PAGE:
Monday, September 25, 2023

In the Company of Vampires

Allow me to make something very, very clear: I would never intentionally sit down to watch a movie written and directed by Neil LaBute. In fact, I had actually removed House of Darkness from my Hulu queue once I realized it was a product of one of my least favorite woman-hating trolls. 

But then weeks passed, it was early, and I quickly said, "this looks like a quick horror movie with a good poster," pressing play fully forgetting the entire reason it wasn't on my list.

So. Here we are. 

Quick Plot: Hap (scream king Justin Long) drives Mina (Kate Bosworth) home to her sprawling gothic castle to end their first date. He's a city boy who feels unsafe in the country, while she's an extremely confident heiress smoothly calling him out on his various bullshit. It's Justin Long: of course he's playing a smarmy bro.

They flirt, or rather, Hap thinks he's flirting by yammering away with the same effective ickiness Long used in Barbarian. Mina's sister Lucy (GET IT?) shows up to triple the date, giving Hap all sorts of typically gross ideas. He drinks whiskey, they, and at the 80 minute mark, we get to hear a Neil LaBute male character call women cunts. Order has been restored. 

I try to approach every film with an open mind, but when an artist has spent his entire professional career dedicated to telling his audience that women are evil (and doing so with little skill), I don't know that I owe this one a break. 

I'll say this for House of Darkness: it's short. 

It has to be, since it feels like one of the least ambitious films I've ever seen. LaBute obviously comes from a stage background, so it's not terribly surprising that the script reads more play than movie, and the actual staging offers nothing of visual interest. But it's a dull play even at that. 

I had a lot of issues with Barbarian (primarily the third what-exactly-are-we-trying-to-say-here act) but Justin Long's performance was certainly not one of them. He's exceedingly good at playing exceedingly awful, which makes Hap feel like something he filmed on his Barbarian lunch break. Well, in truth, the entire movie feels like it was made over a long weekend.

There's just no real energy, no real sense of danger or even surprise. We have sisters named Mina and Lucy and guess WHAT? They're vampires. Eventually, they kill Hap. Credits roll.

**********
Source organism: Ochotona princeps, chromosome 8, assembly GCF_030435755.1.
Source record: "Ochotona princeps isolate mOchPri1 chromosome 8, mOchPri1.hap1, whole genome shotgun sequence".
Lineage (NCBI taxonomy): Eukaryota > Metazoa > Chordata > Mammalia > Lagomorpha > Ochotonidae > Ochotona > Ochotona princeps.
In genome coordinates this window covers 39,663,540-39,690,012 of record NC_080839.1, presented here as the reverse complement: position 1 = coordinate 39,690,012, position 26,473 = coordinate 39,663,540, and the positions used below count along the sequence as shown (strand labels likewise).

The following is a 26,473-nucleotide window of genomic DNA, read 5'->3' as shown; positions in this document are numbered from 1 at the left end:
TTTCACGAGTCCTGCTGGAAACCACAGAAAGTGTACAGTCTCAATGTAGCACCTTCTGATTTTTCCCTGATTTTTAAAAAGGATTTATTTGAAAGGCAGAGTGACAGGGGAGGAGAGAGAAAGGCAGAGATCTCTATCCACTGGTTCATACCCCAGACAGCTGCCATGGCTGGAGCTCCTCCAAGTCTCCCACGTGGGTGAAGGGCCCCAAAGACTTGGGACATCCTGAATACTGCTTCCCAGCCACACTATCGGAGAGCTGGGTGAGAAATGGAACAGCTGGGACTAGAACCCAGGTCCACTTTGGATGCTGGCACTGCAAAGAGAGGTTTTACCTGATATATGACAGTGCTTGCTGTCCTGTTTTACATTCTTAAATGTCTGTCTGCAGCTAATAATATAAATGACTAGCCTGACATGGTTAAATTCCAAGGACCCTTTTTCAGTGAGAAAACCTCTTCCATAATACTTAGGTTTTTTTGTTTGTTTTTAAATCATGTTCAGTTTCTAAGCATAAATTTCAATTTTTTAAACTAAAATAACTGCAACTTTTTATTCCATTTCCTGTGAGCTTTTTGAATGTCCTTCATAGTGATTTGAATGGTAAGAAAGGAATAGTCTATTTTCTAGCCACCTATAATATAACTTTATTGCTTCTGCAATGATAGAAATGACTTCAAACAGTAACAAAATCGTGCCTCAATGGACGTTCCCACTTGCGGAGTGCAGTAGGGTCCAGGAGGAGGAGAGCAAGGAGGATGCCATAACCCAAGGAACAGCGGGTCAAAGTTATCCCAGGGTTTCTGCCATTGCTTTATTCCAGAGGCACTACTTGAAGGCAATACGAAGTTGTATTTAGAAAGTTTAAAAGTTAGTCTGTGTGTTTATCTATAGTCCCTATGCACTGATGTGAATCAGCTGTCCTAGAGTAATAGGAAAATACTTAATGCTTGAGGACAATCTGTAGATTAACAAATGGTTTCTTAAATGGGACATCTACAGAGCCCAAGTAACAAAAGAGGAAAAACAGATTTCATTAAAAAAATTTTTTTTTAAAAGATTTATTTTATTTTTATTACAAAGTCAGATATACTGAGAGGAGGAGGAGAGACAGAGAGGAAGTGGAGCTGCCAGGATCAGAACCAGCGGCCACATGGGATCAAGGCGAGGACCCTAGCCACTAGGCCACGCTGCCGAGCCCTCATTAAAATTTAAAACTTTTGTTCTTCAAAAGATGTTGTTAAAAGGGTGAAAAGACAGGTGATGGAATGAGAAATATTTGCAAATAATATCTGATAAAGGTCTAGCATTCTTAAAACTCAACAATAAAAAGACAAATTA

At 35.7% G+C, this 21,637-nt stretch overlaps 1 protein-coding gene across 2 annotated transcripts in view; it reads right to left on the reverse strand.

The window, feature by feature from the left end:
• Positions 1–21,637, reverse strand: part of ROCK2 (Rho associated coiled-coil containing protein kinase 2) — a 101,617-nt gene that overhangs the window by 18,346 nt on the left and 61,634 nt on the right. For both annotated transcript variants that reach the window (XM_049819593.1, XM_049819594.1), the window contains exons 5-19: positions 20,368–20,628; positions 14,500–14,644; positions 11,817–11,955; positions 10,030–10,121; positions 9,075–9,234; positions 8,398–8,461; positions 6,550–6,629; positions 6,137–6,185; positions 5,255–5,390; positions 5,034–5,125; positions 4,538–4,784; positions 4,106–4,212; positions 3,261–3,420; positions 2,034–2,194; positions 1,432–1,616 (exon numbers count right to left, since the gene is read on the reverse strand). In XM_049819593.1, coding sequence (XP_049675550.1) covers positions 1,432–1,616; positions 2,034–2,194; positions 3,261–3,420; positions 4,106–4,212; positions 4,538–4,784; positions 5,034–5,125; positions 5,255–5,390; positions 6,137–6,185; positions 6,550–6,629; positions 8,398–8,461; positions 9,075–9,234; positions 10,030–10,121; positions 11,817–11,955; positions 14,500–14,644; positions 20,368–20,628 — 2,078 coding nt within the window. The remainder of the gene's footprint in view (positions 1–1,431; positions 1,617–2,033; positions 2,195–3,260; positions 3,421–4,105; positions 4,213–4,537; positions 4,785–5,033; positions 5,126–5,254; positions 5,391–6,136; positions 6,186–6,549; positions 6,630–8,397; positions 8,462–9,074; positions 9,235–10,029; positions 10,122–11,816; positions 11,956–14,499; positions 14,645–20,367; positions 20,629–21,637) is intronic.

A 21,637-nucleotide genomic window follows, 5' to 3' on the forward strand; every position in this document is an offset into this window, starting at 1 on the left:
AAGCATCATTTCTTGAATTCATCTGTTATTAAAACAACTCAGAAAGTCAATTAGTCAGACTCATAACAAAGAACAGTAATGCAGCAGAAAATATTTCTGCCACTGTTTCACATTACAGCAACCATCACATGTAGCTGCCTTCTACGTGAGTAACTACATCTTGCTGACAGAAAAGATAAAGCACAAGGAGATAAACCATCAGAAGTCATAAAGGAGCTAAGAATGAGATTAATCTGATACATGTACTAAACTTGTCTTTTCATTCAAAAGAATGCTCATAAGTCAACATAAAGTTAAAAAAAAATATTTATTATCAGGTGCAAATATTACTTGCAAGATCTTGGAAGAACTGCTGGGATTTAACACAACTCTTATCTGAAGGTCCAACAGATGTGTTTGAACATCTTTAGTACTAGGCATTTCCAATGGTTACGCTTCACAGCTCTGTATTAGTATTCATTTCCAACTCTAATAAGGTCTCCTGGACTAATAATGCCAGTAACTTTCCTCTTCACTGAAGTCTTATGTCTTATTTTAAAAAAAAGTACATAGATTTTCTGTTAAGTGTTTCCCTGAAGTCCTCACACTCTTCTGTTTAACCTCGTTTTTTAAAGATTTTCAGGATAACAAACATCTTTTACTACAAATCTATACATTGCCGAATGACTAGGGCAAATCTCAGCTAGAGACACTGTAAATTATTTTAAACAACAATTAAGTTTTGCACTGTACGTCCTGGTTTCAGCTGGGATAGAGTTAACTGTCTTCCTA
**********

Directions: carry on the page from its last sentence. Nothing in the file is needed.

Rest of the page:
Now mind you, I have nothing against the concept of dialogue-driven horror. It's just that if that's your style, make it interesting. Make it refreshing. Make it say something, ANYTHING. 

This movie does not agree. 

High Points
Kate Bosworth doesn't get many notes to play here (remember: it's a Neil LaBute script) but she's effectively captivating with the one she gets

Low Points
...if only her character, or any of the four we meet, offered a single surprise

Lessons Learned
If you really feel the need to brag to your friend about the hot rich chick you're about to bang, consider sending a text rather than a regular volume phone call. Also, it's 2023: who makes PHONE CALLS?

Good stories need to begin with "once upon a time"

Trust me: sisters do not ever want to have a threesome with you

Considering where I stand on Neil LaBute's work, I guess I'll concede that House of Darkness isn't nearly as infuriating as I expected it to be. Instead, it's just ... there. And then it's over, and we all will likely never think about it again. 

Unlike some of his other work...

Monday, September 18, 2023

Eye've Had Enough

The Asylum is a film studio with a very particular reputation, but I've often defended their original films. Yes, their more famous mockbusters and sharknados are silly and more often than not, incredibly lazy, but here and there, their fresher low budget productions offer pleasant surprises. 

Hold Your Breath is not such a case.

Quick Plot: Back in the 1950s, a preacher named Van Hausen became a prolific serial killer with a signature move of gouging out his victims' eyeballs. He even manages to pluck out a few more on the day of his execution by electric chair.

In the present day, we meet a batch of impossibly good-looking and even more impossibly brain-damaged young adults reuniting for the first time since high school for a weekend camp trip. I can't possibly be expected to know or care about their names, so henceforth, we'll refer to them as Sun-In Dye Job Guy & His Horny Girlfriend, 

Mean Blonde, Mean Blonde's Nicer Brunette Sister, Tall Guy, Stoner, and Guy Who Looks Like Sun-In Dye Job Guy But Thankfully Wears Glasses.

They're all awful, and I really can't tell if that was intentional.